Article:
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“Reddit of Latin America” suffers data breach: The cybersecurity industry reacts

“Reddit of Latin America” suffers data breach: The cybersecurity industry reacts

Despite most of the population lazily clinging onto the remnants of summer, in the world of data breaches it was as busy as ever. In the firing line this week was the “Reddit of Latin America” Taringa, who were pwned in spectacular fashion, allowing nearly all of their 28 million users to have their login credentials compromised.


Social media attacks can be potentially devastating for the victims. As so much of someone’s everyday life is present across social media channels, cybercriminals will not be privy to a wealth of information that can in turn be used to leverage even more sensitive information. If their login details fall into the wrong hands, spear phishing emails, targeted specifically to them could be in their inboxes before you can say ‘malware’.


As always, those within the cybersecurity industry did not hold back when asked for their opinions on the latest privacy fiasco. A few experts from the world of cyber gave their opinions to the IT Security Guru below:


Tim Woods, VP Technology Alliances at FireMon


“This latest breach underscores the need for greater security visibility and real-time monitoring of our security controls across the enterprise.  While this may seem trite and obvious, corporations continue to try and manage their security infrastructure with limited resources and limited management effectiveness.   I speak with top rated security professionals routinely that tell me; It’s not that I don’t know what to do, it’s having the time and tools and to it.”  Most organization are cognizant of their security weaknesses, but shifting business priorities have delayed or redirected additional security spending.  However, it’s not new technology investment that’s needed but rather adequately managing what they have presently deployed.   Security management solutions on the market today have significantly matured over the last five years and represent a very economical way to increase resource efficiency and effectiveness of existing deployed technology significantly.    Holistic security visibility and real-time policy data analysis is not out of reach, and I would encourage anyone who has experienced a breach or is looking to “up” their security game, to explore this valuable security area.”


Andrew Clarke, EMEA Director at One Identity


“The reported breach at Taringa highlights some fundamental issues.  The fact that an administrative file holding passwords was accessible demonstrates little or no control over privileged accounts.   Then the passwords were easily cracked since the company used a weak MD5 (128-bit) algorithm rather than SHA-256.   And the user passwords were not enforced by a strategic password policy since when revealed the passwords used by the users were fundamentally weak – the most popular password used being 123456789 followed by 123456.   Taringa was quick to realise mistakes and forced a global reset on users and updated to SHA-256 but that incident does point out that users also need to take steps to protect themselves.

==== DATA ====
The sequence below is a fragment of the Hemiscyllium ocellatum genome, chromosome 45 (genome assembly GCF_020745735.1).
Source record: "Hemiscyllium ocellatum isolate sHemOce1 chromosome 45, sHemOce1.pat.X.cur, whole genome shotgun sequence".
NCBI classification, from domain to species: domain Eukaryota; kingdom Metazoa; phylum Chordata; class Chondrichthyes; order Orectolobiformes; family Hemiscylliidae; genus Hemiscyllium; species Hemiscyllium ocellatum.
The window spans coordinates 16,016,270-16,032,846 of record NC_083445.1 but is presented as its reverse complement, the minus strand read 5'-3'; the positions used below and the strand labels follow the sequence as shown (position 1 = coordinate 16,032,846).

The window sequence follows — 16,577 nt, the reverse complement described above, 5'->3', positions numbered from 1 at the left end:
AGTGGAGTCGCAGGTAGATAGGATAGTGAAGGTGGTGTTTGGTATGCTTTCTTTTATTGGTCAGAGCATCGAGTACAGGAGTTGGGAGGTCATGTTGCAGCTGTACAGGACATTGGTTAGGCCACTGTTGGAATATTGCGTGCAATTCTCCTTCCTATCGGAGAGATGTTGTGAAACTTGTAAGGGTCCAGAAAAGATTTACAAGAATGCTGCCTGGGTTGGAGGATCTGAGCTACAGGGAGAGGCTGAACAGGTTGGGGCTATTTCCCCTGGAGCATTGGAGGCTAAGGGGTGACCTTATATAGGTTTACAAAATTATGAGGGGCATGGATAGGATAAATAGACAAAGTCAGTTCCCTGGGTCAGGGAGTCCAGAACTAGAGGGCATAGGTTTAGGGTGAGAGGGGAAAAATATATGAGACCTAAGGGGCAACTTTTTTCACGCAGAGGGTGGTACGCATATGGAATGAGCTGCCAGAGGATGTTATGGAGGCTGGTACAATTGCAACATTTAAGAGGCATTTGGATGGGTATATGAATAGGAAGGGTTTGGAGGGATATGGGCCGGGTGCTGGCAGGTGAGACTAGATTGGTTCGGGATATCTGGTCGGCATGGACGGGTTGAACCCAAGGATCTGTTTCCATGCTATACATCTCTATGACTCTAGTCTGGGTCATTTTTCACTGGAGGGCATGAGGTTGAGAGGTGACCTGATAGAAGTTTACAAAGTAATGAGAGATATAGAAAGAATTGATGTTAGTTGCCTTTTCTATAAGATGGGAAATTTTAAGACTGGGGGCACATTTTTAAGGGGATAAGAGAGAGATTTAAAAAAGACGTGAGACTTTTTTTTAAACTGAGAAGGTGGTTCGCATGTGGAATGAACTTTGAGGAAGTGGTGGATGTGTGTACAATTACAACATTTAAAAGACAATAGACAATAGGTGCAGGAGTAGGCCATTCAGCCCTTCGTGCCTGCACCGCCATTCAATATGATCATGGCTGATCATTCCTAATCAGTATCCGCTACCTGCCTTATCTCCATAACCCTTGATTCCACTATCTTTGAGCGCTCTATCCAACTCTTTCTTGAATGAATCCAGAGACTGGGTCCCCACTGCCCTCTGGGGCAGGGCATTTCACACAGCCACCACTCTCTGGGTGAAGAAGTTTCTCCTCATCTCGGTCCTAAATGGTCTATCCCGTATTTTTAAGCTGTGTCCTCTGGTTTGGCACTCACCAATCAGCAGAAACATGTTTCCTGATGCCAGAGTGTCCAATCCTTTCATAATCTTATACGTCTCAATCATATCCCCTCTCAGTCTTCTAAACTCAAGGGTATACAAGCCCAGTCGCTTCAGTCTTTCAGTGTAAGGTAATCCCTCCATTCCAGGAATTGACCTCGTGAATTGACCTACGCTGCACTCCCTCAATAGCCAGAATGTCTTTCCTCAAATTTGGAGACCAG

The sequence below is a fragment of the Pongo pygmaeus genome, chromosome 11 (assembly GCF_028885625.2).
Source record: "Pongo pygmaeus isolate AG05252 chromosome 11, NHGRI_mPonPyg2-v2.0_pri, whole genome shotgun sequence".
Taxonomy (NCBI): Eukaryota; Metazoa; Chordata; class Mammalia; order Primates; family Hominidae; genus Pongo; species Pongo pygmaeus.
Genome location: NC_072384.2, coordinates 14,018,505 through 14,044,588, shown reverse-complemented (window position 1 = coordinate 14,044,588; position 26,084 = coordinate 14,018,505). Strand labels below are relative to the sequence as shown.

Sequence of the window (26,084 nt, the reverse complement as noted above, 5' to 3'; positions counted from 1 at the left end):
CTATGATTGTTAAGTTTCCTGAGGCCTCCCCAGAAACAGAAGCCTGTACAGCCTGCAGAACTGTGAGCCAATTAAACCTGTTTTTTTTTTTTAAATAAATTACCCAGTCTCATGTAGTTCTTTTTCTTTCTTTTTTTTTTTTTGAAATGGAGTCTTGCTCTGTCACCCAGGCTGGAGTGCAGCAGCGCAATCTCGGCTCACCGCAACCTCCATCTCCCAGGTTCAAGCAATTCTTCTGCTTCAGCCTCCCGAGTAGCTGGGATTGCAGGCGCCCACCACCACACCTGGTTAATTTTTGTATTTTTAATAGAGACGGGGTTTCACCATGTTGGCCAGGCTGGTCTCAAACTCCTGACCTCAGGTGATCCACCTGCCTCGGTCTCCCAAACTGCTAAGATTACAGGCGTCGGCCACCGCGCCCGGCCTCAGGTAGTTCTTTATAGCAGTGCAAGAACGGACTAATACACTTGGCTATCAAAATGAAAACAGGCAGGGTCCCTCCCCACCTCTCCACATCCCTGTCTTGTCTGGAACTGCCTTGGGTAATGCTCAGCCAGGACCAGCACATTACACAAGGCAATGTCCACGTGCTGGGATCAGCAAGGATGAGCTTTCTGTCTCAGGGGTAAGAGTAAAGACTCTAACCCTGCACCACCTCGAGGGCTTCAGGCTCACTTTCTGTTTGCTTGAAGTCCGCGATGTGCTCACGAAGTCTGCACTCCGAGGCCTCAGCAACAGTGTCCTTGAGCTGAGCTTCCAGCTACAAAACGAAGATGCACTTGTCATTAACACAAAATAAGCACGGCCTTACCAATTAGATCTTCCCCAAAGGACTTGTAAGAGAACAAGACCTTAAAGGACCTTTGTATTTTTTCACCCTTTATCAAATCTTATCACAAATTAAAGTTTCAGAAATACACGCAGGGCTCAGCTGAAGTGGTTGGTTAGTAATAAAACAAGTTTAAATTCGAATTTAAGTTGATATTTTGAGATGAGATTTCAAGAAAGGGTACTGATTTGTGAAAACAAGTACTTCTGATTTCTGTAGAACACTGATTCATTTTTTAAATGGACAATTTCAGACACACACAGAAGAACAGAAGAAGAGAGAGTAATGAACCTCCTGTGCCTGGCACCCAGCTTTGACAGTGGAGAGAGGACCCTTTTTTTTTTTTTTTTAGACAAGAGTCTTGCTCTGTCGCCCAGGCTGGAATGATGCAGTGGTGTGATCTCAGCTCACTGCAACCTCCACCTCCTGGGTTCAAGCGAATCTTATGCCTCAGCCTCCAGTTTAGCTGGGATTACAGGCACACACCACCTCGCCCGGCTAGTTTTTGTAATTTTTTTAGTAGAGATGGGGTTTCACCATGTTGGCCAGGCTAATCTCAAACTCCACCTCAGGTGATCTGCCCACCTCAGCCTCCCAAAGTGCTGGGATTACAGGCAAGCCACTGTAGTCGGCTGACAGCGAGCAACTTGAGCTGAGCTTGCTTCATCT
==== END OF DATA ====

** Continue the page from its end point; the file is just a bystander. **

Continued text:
A Taringa password change is the first priority – but also change any passwords on other personal accounts that use the same password.  Other recent attacks on organisations have pin-pointed password re-use as a major factor in their downfall.   And when a new password is selected even though the web-site allows a weak password to be chosen – always make it 12+ characters; and a mix of upper/lower case alphabetic plus numbers and special characters.   Use of a password manager can help select and recall these passwords.   And of course don’t reuse passwords across multiple sites.”


Giovanni Vigna, CTO and co-founder at Lastline


“Stealing social networks credentials is an effective way to access personal data, exploit the trust between users to spread malware, and also expand the criminals’ foothold in the case the credential are re-used across services. The impact of this type of attack that would sensibly reduce if 2-factor authentication would be ubiquitous.”


So there you have it; Protect your privileged accounts, use two-factor authentication and use real-time monitoring of security controls and you’ll be protected from the devastating consequences of a breach…right?

About Dean Alvarez

Dean is Features Editor at IT Security Guru. Aside from cyber security and all things tech, Dean's interests include wine tasting, roller blading and playing the oboe in his Christian rock band, Noughts & Crosses.

You can reach Dean via email -